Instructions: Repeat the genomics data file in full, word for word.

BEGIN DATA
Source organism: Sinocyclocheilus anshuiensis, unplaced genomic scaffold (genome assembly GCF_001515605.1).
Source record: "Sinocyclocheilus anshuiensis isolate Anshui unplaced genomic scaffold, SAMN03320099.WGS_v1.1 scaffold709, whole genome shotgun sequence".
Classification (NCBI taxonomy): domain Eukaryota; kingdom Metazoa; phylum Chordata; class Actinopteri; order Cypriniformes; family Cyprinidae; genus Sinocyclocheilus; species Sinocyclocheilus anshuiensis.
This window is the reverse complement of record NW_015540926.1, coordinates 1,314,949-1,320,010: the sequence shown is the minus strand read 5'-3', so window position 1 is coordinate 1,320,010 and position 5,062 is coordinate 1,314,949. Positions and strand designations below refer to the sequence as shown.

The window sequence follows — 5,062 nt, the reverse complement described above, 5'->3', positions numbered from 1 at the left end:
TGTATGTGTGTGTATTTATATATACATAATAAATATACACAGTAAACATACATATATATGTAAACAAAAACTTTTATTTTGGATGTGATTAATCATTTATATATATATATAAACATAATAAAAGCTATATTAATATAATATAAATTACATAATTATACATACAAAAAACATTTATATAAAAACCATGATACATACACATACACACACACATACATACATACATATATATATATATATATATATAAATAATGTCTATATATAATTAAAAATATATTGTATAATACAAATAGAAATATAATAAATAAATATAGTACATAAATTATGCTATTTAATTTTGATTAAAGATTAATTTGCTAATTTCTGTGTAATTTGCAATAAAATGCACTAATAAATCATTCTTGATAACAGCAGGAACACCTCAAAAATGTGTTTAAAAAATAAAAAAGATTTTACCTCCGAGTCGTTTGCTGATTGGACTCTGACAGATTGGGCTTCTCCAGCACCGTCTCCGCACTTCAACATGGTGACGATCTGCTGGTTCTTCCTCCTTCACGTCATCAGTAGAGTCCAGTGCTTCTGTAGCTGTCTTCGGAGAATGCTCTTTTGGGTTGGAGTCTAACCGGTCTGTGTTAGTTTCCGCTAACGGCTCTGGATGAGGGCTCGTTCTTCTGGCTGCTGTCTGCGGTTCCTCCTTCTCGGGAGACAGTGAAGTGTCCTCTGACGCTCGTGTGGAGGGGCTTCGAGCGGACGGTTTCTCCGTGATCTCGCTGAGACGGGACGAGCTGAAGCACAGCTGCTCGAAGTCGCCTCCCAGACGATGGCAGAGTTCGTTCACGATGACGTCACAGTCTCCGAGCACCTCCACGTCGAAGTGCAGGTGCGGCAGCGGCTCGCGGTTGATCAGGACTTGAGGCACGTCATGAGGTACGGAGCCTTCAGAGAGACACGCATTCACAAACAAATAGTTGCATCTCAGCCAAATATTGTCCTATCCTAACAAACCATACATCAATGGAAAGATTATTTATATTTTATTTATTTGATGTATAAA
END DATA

Source organism: Sinocyclocheilus anshuiensis, unplaced genomic scaffold (genome assembly GCF_001515605.1).
Source record: "Sinocyclocheilus anshuiensis isolate Anshui unplaced genomic scaffold, SAMN03320099.WGS_v1.1 scaffold709, whole genome shotgun sequence".
Classification (NCBI taxonomy): domain Eukaryota; kingdom Metazoa; phylum Chordata; class Actinopteri; order Cypriniformes; family Cyprinidae; genus Sinocyclocheilus; species Sinocyclocheilus anshuiensis.
This window is the reverse complement of record NW_015540926.1, coordinates 1,314,949-1,320,010: the sequence shown is the minus strand read 5'-3', so window position 1 is coordinate 1,320,010 and position 5,062 is coordinate 1,314,949. Positions and strand designations below refer to the sequence as shown.

The window sequence follows — 5,062 nt, the reverse complement described above, 5'->3', positions numbered from 1 at the left end:
TGTATGTGTGTGTATTTATATATACATAATAAATATACACAGTAAACATACATATATATGTAAACAAAAACTTTTATTTTGGATGTGATTAATCATTTATATATATATATAAACATAATAAAAGCTATATTAATATAATATAAATTACATAATTATACATACAAAAAACATTTATATAAAAACCATGATACATACACATACACACACACATACATACATACATATATATATATATATATATATAAATAATGTCTATATATAATTAAAAATATATTGTATAATACAAATAGAAATATAATAAATAAATATAGTACATAAATTATGCTATTTAATTTTGATTAAAGATTAATTTGCTAATTTCTGTGTAATTTGCAATAAAATGCACTAATAAATCATTCTTGATAACAGCAGGAACACCTCAAAAATGTGTTTAAAAAATAAAAAAGATTTTACCTCCGAGTCGTTTGCTGATTGGACTCTGACAGATTGGGCTTCTCCAGCACCGTCTCCGCACTTCAACATGGTGACGATCTGCTGGTTCTTCCTCCTTCACGTCATCAGTAGAGTCCAGTGCTTCTGTAGCTGTCTTCGGAGAATGCTCTTTTGGGTTGGAGTCTAACCGGTCTGTGTTAGTTTCCGCTAACGGCTCTGGATGAGGGCTCGTTCTTCTGGCTGCTGTCTGCGGTTCCTCCTTCTCGGGAGACAGTGAAGTGTCCTCTGACGCTCGTGTGGAGGGGCTTCGAGCGGACGGTTTCTCCGTGATCTCGCTGAGACGGGACGAGCTGAAGCACAGCTGCTCGAAGTCGCCTCCCAGACGATGGCAGAGTTCGTTCACGATGACGTCACAGTCTCCGAGCACCTCCACGTCGAAGTGCAGGTGCGGCAGCGGCTCGCGGTTGATCAGGACTTGAGGCACGTCATGAGGTACGGAGCCTTCAGAGAGACACGCATTCACAAACAAATAGTTGCATCTCAGCCAAATATTGTCCTATCCTAACAAACCATACATCAATGGAAAGATTATTTATATTTTATTTATTTGATGTATAAA